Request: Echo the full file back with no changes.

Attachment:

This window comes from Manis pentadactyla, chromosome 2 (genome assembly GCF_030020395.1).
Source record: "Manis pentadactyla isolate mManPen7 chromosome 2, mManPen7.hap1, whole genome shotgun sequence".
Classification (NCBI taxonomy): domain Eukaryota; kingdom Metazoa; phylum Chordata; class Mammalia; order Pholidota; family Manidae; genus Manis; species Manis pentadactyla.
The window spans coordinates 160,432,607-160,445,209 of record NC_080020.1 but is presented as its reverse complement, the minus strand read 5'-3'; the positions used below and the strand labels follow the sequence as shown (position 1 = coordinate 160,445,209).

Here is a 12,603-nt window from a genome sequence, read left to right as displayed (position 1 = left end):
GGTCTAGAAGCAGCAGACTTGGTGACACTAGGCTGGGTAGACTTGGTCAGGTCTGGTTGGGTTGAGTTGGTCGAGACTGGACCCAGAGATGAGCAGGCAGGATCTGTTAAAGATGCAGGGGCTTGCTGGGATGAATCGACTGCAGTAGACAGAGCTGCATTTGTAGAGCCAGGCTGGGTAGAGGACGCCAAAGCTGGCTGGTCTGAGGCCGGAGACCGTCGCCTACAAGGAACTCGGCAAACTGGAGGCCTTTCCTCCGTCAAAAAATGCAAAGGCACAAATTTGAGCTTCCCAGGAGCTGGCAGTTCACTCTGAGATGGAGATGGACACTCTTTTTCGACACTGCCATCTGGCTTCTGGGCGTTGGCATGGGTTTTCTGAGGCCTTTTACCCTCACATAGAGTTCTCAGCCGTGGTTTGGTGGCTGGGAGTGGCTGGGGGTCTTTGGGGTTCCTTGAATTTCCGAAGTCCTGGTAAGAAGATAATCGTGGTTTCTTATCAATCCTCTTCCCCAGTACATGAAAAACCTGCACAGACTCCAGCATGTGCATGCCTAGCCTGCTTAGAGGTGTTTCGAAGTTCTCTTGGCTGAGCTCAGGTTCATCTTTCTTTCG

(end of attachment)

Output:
This window comes from Manis pentadactyla, chromosome 2 (genome assembly GCF_030020395.1).
Source record: "Manis pentadactyla isolate mManPen7 chromosome 2, mManPen7.hap1, whole genome shotgun sequence".
Classification (NCBI taxonomy): domain Eukaryota; kingdom Metazoa; phylum Chordata; class Mammalia; order Pholidota; family Manidae; genus Manis; species Manis pentadactyla.
The window spans coordinates 160,432,607-160,445,209 of record NC_080020.1 but is presented as its reverse complement, the minus strand read 5'-3'; the positions used below and the strand labels follow the sequence as shown (position 1 = coordinate 160,445,209).

Here is a 12,603-nt window from a genome sequence, read left to right as displayed (position 1 = left end):
GGTCTAGAAGCAGCAGACTTGGTGACACTAGGCTGGGTAGACTTGGTCAGGTCTGGTTGGGTTGAGTTGGTCGAGACTGGACCCAGAGATGAGCAGGCAGGATCTGTTAAAGATGCAGGGGCTTGCTGGGATGAATCGACTGCAGTAGACAGAGCTGCATTTGTAGAGCCAGGCTGGGTAGAGGACGCCAAAGCTGGCTGGTCTGAGGCCGGAGACCGTCGCCTACAAGGAACTCGGCAAACTGGAGGCCTTTCCTCCGTCAAAAAATGCAAAGGCACAAATTTGAGCTTCCCAGGAGCTGGCAGTTCACTCTGAGATGGAGATGGACACTCTTTTTCGACACTGCCATCTGGCTTCTGGGCGTTGGCATGGGTTTTCTGAGGCCTTTTACCCTCACATAGAGTTCTCAGCCGTGGTTTGGTGGCTGGGAGTGGCTGGGGGTCTTTGGGGTTCCTTGAATTTCCGAAGTCCTGGTAAGAAGATAATCGTGGTTTCTTATCAATCCTCTTCCCCAGTACATGAAAAACCTGCACAGACTCCAGCATGTGCATGCCTAGCCTGCTTAGAGGTGTTTCGAAGTTCTCTTGGCTGAGCTCAGGTTCATCTTTCTTTCG